An op-ed in today’s New York Times from Michael Shellenberger and Ted Nordhaus tries to throw cold water on this week’s exciting announcement of the Nobel Prize for Physics being awarded for blue LEDs, which made white LEDs possible and increasingly ubiquitous. This op-ed comes on the heels of a similar NYT-published contrarian piece on trees and climate change. Today’s, sadly, is similarly misguided. Here are five reasons why their critique is way off the mark.
Shellenberger and Nordhaus caution that “it would be a mistake to assume that LEDs will significantly reduce overall energy consumption,” because of the rebound effect, the tendency of people to use more of something once it’s gotten cheaper, which can undo benefits of energy efficiency.
There are lots of reasons why their reasoning doesn’t hold
1. Lighting is huge. As the Nobel committee noted, lighting accounts for a quarter of global electricity use. It accounts for 10-15 percent of a standard U.S. household’s electricity use.
And, as we look to integrate more and more solar in particular (which even Shellenberger and Nordhaus should like), the big evening load becomes a greater concern once solar has so deftly tackled our afternoon electricity peaks. Lighting is a huge piece of that evening demand, so addressing lighting is a seriously important tool in the toolbox of ways to smooth things out.
2. If rebound is anywhere under 100%, we’re making progress. The rebound effect that the authors note is real, well studied, and generally modest—well under 100%. One excellent overview resource on this issue, The Rebound Effect: Large or Small? by ACEEE’s Steven Nadel, summarized a review of a range of studies this way:
“We find that there are both direct and indirect rebound effects, but these tend to be modest. Direct rebound effects are generally 10% or less. Indirect rebound effects are less well understood but the best available estimate is somewhere around 11%. These two types of rebound can be combined to estimate total rebound at about 20%. We examined claims of “backfire” (100% rebound) and they do not stand up to scrutiny.”
Lighting is huge enough that even a 50% rebound—cutting lighting-based electricity demand half as much as the technology could have—would be a really big deal.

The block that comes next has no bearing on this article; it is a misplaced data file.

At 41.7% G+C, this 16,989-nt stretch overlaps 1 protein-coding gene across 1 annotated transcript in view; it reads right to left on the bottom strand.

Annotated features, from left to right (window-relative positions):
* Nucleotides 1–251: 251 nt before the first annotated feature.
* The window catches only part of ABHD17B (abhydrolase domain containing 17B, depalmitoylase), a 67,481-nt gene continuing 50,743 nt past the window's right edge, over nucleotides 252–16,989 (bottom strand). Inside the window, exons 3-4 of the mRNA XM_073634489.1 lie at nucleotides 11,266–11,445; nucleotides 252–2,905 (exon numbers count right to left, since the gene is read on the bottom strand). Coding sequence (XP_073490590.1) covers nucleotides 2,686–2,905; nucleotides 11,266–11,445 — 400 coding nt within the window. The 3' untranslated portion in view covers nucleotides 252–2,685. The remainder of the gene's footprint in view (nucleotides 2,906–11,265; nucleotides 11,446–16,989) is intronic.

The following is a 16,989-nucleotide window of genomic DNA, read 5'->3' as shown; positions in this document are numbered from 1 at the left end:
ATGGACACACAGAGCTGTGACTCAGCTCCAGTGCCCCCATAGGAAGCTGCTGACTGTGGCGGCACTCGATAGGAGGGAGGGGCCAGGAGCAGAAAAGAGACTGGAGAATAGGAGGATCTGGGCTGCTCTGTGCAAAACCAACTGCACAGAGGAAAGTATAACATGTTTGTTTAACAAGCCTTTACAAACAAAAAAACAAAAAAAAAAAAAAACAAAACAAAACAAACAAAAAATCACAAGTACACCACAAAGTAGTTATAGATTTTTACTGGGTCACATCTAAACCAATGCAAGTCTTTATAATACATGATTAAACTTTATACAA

3. Timing matters (and now is much better than later). As with all climate solutions, the sooner we can get technologies like LEDs deployed, the more time we buy ourselves to do the next innovation, and the next. As a colleague pointed out to me this morning, if we had come up with electric light bulbs earlier, our world would have a much more robust whale population. But with climate change, we’re not talking about whales; we’re talking about us.
4. It’s not an either-or. Shellenberger and Nordhaus say that LEDs aren’t going to get us where we need to on climate change, and that what we need is cleaner energy supply. We obviously agree fully with the need to clean up our electricity supply, and work hard to help people understand the wealth of technologies, like wind and solar, already doing that.
But we want—and need—both. Every kilowatt-hour we don’t use is one fewer kilowatt-hour we have to produce, which means that the renewable energy we build goes that much farther. When we looked at serious low-carbon pathways a few years back, we found that energy efficiency could turn a 25% renewable energy penetration into a 40% one—with no added renewables.
5. Recipes with one ingredient are awfully boring. Kevin Leahy (who works for Duke Energy) had a good tweet response today to the NYT piece:
@Revkin @TheBTI No single tech likely to save the day. Like a complex recipe-each ingredient matters.
LEDs are powerful, but are just one of the tools, and they and the whole gamut of energy efficiency technologies aren’t the whole picture—even paired with renewables. Climate policies—a price on carbon, for example—are key additional ingredients. So is public education about the opportunities to cut electricity use, cut carbon, and save money (think Cooler Smarter).
LEDs help make it easier to the get the necessary reductions, cut carbon, and cut the costs of meeting the carbon reductions we so dearly need.
Make it so
What this all adds up to is simple: LEDs can give us set amounts of light using a whole lot less electricity than incandescent bulbs. That’s a tremendous gift, made possible by stunning innovation, which the Nobel folks are right to recognize.
What we do with that gift is up to us. Combining smart efficiency technologies with smart technologies on the electricity generation side, smart policies, and public education are a great way to make sure LEDs live up to their potential.
And UCS is all over that. My colleagues, our supporters, and I are not going to make the mistake of assuming that LEDs on their own will help us cut energy and clean up our energy act. We’re going to make it happen.
Support from UCS members make work like this possible. Will you join us? Help UCS advance independent science for a healthy environment and a safer world.